On September 10, 2015, while most of us in health care were deeply involved in ICD-10 preparation, the Department of Justice (DOJ) released a ruling that will significantly impact every healthcare provider – facility and professional alike. The DOJ announced that no civil or criminal settlements will be made absent the names of the individuals involved. The DOJ will not allow culpable individuals to avoid punishment when it settles cases. Continue reading
As we all focus on the looming deadline for the ICD-10 go-live, CMS is quietly floating more changes to short stay requirements.
CMS reiterated its goals of “respecting the judgment of physicians, supporting high quality care for beneficiaries, providing clear guidelines for hospitals and doctors and incentivizing efficient care to protect the Medicare trust funds.” So, what’s new? Continue reading
My mother taught me that it’s impolite to say “I told you so.” My daughter tells me I’m bossy and health care compliance is pretty dry (she’s trying not to be impolite and say “boring”) but when millions of dollars are connected, it’s much more interesting and news worthy.
So, sorry Mom, but I told you so and I’ve been telling you since I began blogging. And yes, big brother and his whole family are watching. Continue reading
In past blogs, I’ve written about a variety of E&M services and how to code those visits. In case that seemed straightforward, many years ago mid-level providers were added into the mix. You will see these types of providers abbreviated as MLP (mid-level providers), NPP (Non-physician practitioners), NP (Nurse Practitioners), PA (Physician’s Assistants), and some others. For the purpose of this blog, I’ll use MLP. The introduction of these types of providers created a new education opportunity for all of us. CMS created “Incident-to” guidelines and published them in the Medicare Benefit Policy Manual (S60.1-S60.4). This means that an MLP can provide services to a patient and report those services under the physician’s name when those services are provided incident to an established plan of care for that patient. Continue reading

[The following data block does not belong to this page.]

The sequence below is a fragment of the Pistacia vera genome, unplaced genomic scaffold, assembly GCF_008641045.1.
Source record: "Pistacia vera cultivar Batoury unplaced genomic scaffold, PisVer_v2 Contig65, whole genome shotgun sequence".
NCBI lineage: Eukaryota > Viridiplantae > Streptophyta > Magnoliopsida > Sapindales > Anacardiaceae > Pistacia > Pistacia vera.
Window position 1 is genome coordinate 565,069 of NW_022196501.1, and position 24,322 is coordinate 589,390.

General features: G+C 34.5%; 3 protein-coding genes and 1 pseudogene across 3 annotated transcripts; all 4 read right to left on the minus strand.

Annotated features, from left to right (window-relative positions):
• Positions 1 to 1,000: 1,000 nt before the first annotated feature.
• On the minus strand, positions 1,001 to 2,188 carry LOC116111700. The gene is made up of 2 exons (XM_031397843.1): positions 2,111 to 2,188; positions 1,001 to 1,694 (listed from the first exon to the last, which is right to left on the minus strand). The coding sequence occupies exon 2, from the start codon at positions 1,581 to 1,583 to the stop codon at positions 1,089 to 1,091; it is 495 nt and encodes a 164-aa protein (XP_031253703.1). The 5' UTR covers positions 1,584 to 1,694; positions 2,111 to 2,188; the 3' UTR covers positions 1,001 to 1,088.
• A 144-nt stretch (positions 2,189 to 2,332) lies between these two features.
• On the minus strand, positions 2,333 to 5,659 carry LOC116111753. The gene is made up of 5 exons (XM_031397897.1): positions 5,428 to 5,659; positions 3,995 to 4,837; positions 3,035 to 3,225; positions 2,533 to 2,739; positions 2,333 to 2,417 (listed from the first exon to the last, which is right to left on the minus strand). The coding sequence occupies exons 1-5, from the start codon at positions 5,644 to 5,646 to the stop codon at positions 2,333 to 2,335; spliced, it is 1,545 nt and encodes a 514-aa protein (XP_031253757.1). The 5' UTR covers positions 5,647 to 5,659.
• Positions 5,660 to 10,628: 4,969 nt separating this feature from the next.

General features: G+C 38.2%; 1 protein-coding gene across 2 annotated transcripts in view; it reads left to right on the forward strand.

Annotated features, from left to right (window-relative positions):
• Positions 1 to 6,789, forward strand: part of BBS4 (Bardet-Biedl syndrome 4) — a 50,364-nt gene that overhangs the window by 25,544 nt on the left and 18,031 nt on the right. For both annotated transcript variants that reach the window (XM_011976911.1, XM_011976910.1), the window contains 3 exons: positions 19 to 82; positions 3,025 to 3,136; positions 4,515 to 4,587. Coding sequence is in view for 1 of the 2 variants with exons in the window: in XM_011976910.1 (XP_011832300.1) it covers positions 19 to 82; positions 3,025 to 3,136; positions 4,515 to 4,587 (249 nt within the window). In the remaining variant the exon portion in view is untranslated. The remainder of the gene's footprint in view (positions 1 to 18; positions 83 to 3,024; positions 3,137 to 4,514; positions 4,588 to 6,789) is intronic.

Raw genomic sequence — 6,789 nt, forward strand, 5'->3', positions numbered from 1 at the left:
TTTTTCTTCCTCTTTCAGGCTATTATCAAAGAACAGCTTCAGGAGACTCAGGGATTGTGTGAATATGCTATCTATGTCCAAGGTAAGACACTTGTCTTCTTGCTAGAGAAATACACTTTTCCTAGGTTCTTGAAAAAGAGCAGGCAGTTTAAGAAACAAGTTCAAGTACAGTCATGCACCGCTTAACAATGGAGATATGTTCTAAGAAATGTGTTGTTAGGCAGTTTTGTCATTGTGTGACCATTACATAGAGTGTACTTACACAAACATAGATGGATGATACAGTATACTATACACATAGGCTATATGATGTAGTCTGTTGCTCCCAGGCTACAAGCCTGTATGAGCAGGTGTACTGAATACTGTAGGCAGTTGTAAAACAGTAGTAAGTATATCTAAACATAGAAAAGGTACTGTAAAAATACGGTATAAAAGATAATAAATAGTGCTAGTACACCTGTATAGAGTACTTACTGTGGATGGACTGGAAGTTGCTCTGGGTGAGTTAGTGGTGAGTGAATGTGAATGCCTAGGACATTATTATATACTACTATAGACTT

Pardon the bad play on words, but “it was the best of hospitals, it was the worst of hospitals.” Within the past week I interacted with two healthcare organizations and had the chance to discuss not only how they report, but improve their quality outcomes. In order to protect both the guilty and the innocent, I will only state that both are large academic medical centers with similar services, physician leadership and quality organizational structures. In comparing the two organizations, the gargantuan differences in reporting frustrate me, and the ethics of the leaders involved in quality at one institution frankly disgust me. How can we accurately measure, and ultimately improve, quality outcomes if all are not “playing” honestly? And yes, I acknowledge that “gaming” in quality scores has been occurring for decades. But does that make it right?